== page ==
The final phase revealed the pathetic state to which the paratroopers were reduced in the face of Alleg’s courage. Officers visited Alleg to pontificate about the benefits of French imperialism, arguing that the Algerians were the real enemies, that they had compelled the French to take these extreme measures. Their hollow, trite talking points had no impact.
Around this time, Alleg’s torturers expressed a growing, if reluctant, respect, summed up in the following exchange:
‘Were you tortured in the Resistance?’
‘No, it’s the first time,’ I replied.
‘You’ve done well,’ he said with the air of a connoisseur. ‘You’re very tough.’6Alleg, 82.
It is a gross understatement to call Alleg ‘tough.’ But his resolve was undoubtedly buoyed by his fellow prisoners. An unnamed man was accidentally put in Alleg’s cell. ‘He held me,’ Alleg writes, ‘so that I could get down on my knees and relieve myself against the wall, and then helped me to stretch out. “Lie down, brother, lie down,” he said to me.’7Alleg, 59. A group of Algerian prisoners passing him in a stairwell said, ‘Have courage, brother!’ and in their eyes he ‘read a solidarity, a friendship, and such complete trust that I felt proud, particularly because I was a European, to be among them.’8Alleg, 92. Even those prisoners on the ground floor, condemned to death, retained their dignity to the end. In fact, ‘there is not one of them,’ Alleg asserts, ‘who does not turn on his straw mattress at night with the thought that the dawn may be sinister… Yet it is from this section of the prison that the forbidden songs are heard every day, those magnificent melodies that always spring from the hearts of a people struggling for their freedom.’9Alleg, 33.
‘They must know what is done in their name.’
Alleg emphasizes multiple times that his experience ‘is not in any way unique… what I am saying here illustrates by one single example the common practice in this atrocious and bloody war.’10Alleg, 34. It is commendable that Alleg does not let his personal torment blind him to the ongoing torment of others. Yet he also recognizes that his case is undeniably unique in one way, which is that ‘it has attracted public attention.’11Alleg, 34. The impact this public attention would have on the Algerian War of Independence, French society, and the world for generations to come cannot be overstated.
La Question was written a few months after his transfer from the torture chamber in El Biar, a suburb in Algiers, to a detention camp. It was naturally difficult to write. However, Alleg explains that he dredged up these terrible memories because ‘they must know what is done in their name.’12Alleg, 96. It was also difficult to get the book into the hands of readers. It had to be smuggled out of the prison, sometimes in individual pages, and first published in Switzerland in 1958 before being smuggled back into France in the same year. The government predictably banned it (James D. Le Sueur notes in the introduction that it ‘has the distinction of being the first book banned in France since the eighteenth century.13James D. Le Sueur—quoted in Alleg, xiv.’). Just as predictably, the government was utterly incapable of stopping the book from spreading across France and beyond. Not long after the French edition was published, La Question was ‘translated into Italian, Dutch, Japanese, Czech, German, Hungarian, Romanian, Polish, Russian, and other languages.’14James D. Le Sueur—quoted in Alleg, xv. The first English translation also appeared in 1958, though it would not be until 2006 that another edition was published.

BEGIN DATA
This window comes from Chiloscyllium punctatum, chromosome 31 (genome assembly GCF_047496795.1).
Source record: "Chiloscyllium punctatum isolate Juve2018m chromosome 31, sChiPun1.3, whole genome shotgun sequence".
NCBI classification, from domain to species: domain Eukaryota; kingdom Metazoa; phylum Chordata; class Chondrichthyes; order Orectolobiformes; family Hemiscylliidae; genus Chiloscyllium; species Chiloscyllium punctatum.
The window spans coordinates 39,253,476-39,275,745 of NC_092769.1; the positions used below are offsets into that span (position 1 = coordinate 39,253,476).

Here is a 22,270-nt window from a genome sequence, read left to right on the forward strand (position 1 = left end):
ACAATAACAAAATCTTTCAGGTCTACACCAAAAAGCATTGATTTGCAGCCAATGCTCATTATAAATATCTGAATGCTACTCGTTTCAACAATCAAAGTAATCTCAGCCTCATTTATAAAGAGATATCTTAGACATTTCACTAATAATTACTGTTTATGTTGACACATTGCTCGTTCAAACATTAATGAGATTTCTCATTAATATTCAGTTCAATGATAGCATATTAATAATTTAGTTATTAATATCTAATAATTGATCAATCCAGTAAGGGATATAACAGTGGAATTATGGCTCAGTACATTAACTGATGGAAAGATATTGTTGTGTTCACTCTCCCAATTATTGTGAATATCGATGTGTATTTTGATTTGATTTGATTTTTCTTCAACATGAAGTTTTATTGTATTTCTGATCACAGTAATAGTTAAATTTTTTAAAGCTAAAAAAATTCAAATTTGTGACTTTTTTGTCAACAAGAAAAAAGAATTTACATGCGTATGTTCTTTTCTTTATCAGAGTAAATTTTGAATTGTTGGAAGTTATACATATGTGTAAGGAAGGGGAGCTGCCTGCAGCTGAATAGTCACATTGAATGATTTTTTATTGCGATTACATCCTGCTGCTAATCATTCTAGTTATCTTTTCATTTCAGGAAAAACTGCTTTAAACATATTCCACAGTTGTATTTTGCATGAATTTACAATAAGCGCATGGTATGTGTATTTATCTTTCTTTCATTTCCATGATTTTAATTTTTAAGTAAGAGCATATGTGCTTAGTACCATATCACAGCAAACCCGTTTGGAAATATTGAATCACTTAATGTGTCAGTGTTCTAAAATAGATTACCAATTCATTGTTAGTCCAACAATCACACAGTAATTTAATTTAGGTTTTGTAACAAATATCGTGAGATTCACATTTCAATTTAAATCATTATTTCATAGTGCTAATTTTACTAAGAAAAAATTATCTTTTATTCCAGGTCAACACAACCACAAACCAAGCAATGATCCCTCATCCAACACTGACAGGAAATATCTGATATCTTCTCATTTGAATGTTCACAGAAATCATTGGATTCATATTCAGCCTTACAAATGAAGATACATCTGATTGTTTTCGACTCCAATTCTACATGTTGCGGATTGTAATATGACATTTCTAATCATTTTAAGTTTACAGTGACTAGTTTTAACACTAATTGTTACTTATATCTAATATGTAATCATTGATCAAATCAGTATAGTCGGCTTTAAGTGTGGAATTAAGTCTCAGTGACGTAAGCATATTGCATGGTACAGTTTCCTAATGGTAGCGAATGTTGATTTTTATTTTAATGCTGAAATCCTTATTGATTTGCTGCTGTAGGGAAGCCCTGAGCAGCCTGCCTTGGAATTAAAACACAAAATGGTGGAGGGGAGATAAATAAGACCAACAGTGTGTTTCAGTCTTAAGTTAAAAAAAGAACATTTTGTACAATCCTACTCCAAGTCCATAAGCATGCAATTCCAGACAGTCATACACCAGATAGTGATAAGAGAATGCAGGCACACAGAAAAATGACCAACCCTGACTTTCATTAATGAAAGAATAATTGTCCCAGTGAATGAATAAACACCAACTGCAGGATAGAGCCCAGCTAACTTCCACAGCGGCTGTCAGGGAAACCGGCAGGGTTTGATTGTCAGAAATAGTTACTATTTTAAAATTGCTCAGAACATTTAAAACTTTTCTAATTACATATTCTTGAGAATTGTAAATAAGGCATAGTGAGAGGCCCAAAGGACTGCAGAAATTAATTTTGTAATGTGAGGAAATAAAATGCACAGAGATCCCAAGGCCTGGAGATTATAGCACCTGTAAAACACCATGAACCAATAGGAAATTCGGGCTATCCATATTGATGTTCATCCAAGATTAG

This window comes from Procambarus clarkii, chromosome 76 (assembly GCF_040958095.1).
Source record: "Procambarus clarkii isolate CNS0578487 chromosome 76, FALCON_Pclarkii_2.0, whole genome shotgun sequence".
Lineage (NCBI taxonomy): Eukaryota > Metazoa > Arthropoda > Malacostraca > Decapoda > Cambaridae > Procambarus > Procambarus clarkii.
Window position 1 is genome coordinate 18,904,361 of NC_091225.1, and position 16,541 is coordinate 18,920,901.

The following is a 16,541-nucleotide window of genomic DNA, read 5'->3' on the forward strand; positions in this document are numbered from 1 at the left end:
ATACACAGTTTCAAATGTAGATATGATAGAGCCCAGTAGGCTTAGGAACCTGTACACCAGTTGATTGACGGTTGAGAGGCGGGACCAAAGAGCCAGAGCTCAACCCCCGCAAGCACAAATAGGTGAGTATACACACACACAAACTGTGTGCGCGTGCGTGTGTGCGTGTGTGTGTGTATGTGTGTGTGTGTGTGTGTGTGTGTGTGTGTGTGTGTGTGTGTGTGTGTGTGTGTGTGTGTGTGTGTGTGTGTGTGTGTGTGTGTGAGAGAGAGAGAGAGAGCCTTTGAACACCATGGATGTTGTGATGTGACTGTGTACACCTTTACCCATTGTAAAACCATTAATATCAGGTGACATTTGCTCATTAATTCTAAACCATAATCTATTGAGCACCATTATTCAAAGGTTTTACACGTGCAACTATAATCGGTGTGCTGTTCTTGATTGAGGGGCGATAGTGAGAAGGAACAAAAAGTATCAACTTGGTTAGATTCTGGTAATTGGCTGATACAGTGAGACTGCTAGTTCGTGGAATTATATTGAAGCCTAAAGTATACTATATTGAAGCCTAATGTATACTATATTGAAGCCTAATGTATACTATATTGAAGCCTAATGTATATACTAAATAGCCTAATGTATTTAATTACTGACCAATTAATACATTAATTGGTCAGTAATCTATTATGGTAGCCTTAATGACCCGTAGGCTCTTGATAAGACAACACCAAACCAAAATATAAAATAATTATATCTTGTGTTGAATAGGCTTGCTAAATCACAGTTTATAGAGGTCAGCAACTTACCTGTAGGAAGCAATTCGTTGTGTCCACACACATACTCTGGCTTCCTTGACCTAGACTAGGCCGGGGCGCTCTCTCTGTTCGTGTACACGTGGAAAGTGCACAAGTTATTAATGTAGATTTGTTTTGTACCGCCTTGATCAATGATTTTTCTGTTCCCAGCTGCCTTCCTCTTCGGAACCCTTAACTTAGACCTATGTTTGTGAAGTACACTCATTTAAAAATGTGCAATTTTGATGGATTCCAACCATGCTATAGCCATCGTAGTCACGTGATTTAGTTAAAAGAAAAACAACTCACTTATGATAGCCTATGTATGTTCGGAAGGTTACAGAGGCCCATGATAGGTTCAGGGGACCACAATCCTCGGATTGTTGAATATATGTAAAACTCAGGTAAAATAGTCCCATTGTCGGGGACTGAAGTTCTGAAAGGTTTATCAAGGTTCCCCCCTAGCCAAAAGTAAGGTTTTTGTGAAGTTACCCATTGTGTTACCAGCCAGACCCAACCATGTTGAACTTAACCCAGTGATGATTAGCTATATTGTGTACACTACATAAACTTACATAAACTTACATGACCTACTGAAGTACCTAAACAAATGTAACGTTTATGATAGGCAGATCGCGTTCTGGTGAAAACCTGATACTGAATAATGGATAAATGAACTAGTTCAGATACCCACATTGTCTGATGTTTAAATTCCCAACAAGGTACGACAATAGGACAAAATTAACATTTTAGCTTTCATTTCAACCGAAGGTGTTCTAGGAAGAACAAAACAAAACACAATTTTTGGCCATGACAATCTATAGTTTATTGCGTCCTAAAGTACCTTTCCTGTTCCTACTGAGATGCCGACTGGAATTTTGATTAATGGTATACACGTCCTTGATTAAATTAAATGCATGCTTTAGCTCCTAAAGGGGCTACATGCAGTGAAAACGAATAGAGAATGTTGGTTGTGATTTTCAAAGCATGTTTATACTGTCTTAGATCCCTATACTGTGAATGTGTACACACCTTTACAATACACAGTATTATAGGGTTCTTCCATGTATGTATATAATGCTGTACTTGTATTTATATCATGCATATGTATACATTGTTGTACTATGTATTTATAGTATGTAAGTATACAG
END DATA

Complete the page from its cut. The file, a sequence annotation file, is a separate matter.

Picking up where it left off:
French citizens were outraged, in part because Alleg ‘was an important French writer and communist activist living in Algeria’ and therefore they ‘could identify with him more than they could with Algerian nationalists undergoing similar horrors.’15James D. Le Sueur—quoted in Alleg, xvi. They were also outraged because Alleg had revealed for the first time that ‘torture, once accepted in “exceptional” circumstances,’ was used routinely by the military.16Ellen Ray—quoted in Alleg, ix. Torture is obviously repulsive to any decent human being. But French readers in the late 1950s would have recognized a particularly disgusting irony. Less than twenty years earlier the Gestapo tortured members of the French Resistance. Yet here were French soldiers using precisely the same excruciating methods not in the cause of liberation, but to further oppress a county that had already suffered years of degradation, deprivation, and savage racism.
Not long after its publication, Jean-Paul Sartre wrote a famous essay, entitled ‘A Victory’, which expounded on the significance of La Question. ‘By intimidating his torturers,’ Sartre argued that Alleg had, ‘won a victory for humanity against the lunatic violence of certain soldiers and against the racialism of the settlers.’17Jean-Paul Sartre—quoted in Alleg, xliii. At the same time, he had stripped away any illusions that might have lingered from the days of the Resistance that the German torturers were inherently evil and the French inherently good. Rather, Alleg had revealed that, ‘anybody, at any time, may equally find himself victim or executioner.’18Jean-Paul Sartre—quoted in Alleg, xxviii. Former victims were, and are, not exempt from this disquieting truth.
La Question, then, played a crucial role in ending the practice of torture in Algeria in a number of ways. As one of the first texts to speak openly about the widespread use of torture, it united activists, writers, intellectuals, and the wider public in opposition to the state. Even a military officer, General Jacque de Bollardière, ‘denounced the state for its torturing of Alleg.’19James D. Le Sueur—quoted in Alleg, xvi. Widespread protests by French citizens pressured the government from within, while France’s legitimacy was undermined as countries around the world learned about their crimes. In short, it ‘became a crucible for public protest against the French military’s methods’ in Algeria.20James D. Le Sueur—quoted in Alleg, xvi.